0; elution buffer). Fractions that mainly contained rPnxIIIA were monitored
and confirmed by SDS-PAGE. For purification of rPnxIIIE, buy Crenolanib E. coli BL21-AI cultures harboring pET-Pnx3E were extracted in a binding buffer containing 6 M guanidine hydrochloride, and the extracts were purified with an elution buffer containing 6 M urea, similar to the method used to purify rPnxIIIA. The solvent of rPnxIIIA and rPnxIIIE was exchanged to a buffer containing 20 mM Tris-HCl and 150 mM NaCl by using FPLC and dialysis, respectively. Purification of native rPnxIA and rPnxIIA was performed briefly according to previous described methods . Generation of deletion mutants of rPnxIIIA variants To compare the function of the unique selleck products repeat sequences
in the rPnxIIIA variants, deletion mutant rPnxIIIA expression vectors were constructed. In brief, deletion mutant expression vectors pBAD-Pnx3A209, which lacked amino acid residues of a repeat sequence at position 287-735 (Figure 1B; Repeat 1), and pBAD-Pnx3A197, which lacked amino acid residues of a repeat sequence at position 1097-1666, (Figure 1B; Repeats 2 and 3) were directly constructed using the wild-type protein expression vector pBAD-Pnx3A as the template with primer pairs pnx3A-209-f and pnx3A-209-r and pnx3A-197-f and pnx3A-197-r, respectively. A PrimeSTAR Mutagenesis Basal Kit (Takara Bio) was used to create these deletion mutant expression vectors. Finally, BAY 73-4506 in vitro pBAD-Pnx3A151, which lacked both repeat sequences, was constructed with the primer pair pnx3A-197-f and pnx3A-197-r with pBAD-Pnx3A209 as the PCR template. All the constructs were confirmed with DNA sequencing. The expression and purification of rPnxIIIA variants were performed in the same manner as that used for the wild-type rPnxIIIA. Cytotoxicity assay The cytotoxicity of the recombinant Pnx proteins toward J774A.1 cells was determined via a LDH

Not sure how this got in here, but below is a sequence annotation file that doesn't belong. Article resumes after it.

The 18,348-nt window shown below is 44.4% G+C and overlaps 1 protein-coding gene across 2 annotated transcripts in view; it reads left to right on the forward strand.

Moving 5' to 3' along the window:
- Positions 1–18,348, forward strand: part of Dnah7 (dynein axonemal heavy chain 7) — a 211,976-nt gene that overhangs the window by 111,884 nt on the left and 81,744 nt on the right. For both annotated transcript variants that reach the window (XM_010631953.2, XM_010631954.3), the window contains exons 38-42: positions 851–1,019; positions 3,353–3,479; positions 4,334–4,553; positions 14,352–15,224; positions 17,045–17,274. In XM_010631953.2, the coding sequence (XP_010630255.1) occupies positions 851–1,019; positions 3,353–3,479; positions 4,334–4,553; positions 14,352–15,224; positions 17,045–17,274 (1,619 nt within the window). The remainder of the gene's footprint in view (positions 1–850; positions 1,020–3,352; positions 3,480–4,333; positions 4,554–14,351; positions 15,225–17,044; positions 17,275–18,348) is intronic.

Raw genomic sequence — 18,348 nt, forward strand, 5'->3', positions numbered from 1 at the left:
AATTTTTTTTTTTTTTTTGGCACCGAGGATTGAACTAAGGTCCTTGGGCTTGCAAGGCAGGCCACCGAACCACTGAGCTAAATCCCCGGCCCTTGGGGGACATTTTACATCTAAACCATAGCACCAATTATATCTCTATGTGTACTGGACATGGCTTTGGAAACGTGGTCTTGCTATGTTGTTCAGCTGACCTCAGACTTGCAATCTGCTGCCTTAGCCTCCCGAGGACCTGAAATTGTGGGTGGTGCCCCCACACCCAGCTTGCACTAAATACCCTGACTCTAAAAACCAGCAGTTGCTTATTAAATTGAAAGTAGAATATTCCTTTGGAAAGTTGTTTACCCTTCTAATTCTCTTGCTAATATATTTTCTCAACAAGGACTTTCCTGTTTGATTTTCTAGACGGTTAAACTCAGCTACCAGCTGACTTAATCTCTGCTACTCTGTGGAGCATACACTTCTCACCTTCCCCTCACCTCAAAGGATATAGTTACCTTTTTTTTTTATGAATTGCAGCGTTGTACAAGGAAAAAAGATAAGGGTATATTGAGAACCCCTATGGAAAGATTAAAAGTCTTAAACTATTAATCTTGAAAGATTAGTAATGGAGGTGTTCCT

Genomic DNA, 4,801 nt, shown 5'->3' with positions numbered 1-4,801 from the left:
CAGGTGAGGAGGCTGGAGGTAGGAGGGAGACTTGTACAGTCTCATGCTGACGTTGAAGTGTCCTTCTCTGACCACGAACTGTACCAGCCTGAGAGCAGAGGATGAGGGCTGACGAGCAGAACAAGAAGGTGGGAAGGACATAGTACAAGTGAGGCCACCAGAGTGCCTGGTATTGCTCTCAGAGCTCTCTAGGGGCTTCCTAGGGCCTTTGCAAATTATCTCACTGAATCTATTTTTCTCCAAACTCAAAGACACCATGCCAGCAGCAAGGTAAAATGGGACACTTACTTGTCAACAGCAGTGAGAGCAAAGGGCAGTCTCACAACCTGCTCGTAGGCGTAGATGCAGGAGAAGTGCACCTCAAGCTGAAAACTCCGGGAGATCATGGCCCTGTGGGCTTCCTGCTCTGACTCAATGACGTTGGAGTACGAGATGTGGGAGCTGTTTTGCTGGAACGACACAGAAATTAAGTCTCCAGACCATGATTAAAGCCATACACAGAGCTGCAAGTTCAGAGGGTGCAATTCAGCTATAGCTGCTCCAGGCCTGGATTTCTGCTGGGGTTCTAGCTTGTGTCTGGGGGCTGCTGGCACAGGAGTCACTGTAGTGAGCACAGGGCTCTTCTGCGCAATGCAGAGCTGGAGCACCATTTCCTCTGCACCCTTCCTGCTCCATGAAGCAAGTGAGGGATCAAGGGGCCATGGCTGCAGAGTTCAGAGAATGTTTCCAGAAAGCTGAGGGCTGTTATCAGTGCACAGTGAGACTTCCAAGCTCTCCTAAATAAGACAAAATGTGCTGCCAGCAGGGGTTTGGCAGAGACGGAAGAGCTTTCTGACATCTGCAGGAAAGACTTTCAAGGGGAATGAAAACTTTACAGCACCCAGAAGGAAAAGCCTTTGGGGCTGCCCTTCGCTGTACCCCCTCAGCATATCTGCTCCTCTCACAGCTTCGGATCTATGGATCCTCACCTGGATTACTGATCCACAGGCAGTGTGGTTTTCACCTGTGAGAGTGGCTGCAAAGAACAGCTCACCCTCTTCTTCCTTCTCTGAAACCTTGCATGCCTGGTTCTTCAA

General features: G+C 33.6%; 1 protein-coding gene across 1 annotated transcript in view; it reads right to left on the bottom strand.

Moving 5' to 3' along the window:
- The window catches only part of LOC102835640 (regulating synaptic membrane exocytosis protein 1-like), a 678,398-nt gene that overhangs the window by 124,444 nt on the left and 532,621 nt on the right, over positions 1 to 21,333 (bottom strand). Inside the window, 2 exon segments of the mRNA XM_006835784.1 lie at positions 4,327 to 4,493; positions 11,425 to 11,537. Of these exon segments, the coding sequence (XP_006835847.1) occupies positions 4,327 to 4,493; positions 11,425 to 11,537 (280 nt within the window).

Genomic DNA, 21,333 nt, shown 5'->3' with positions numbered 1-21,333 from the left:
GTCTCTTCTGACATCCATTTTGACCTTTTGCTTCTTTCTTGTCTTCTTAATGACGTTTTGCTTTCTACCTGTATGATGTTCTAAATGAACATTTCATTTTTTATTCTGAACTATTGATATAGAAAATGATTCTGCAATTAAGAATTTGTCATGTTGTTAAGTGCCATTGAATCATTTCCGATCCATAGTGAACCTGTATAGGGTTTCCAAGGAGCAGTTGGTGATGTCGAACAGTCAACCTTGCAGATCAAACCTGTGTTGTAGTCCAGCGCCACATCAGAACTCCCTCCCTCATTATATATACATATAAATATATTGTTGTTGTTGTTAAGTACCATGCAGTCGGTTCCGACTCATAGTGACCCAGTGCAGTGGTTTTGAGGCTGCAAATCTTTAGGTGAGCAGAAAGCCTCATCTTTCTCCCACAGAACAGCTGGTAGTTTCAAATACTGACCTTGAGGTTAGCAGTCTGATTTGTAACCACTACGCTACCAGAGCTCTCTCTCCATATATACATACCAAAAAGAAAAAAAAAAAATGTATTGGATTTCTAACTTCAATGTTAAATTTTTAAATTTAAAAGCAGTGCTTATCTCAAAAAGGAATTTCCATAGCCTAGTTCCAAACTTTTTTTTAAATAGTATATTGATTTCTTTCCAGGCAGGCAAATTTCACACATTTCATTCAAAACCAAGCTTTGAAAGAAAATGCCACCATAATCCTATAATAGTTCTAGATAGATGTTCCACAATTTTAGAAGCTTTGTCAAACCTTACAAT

release assay that was performed according to the methods of Basler et al.  with minor modifications. Prior to incubation, the concentration of J774A.1 cells in a 96-well plate was adjusted 1 × FAD 105 cells per well. The cells were grown in fresh DMEM supplemented with 20 mM CaCl2 and appropriate antibiotics. rPnxIIIA was added to the wells such that its concentrations were 0.1, 0.5, and 1.0 μg/ml of the final concentrations. The plate was incubated at 37°C in 5% CO2 for up to 24 h. LDH release from the J774A.1 cells was measured at 1, 2, 4, 6, 12, and 24 h by using the supernatant from the treated cells; a cytotoxicity detection kit (Roche Diagnostics, Mannheim, Germany) was used for this purpose. For the comparison of cytotoxicity among rPnxIA, rPnxIIA, and rPnxIIIA, 1.0 μg/ml of each recombinant protein was incubated with the J774A.1 cells for 4 h. Thereafter, LDH release from the J774A.1 cells was measured. Furthermore, to assess the effect of existence of CD11a on inhibition of rPnxIIIA-induced cytolysis, LDH release from the J774A.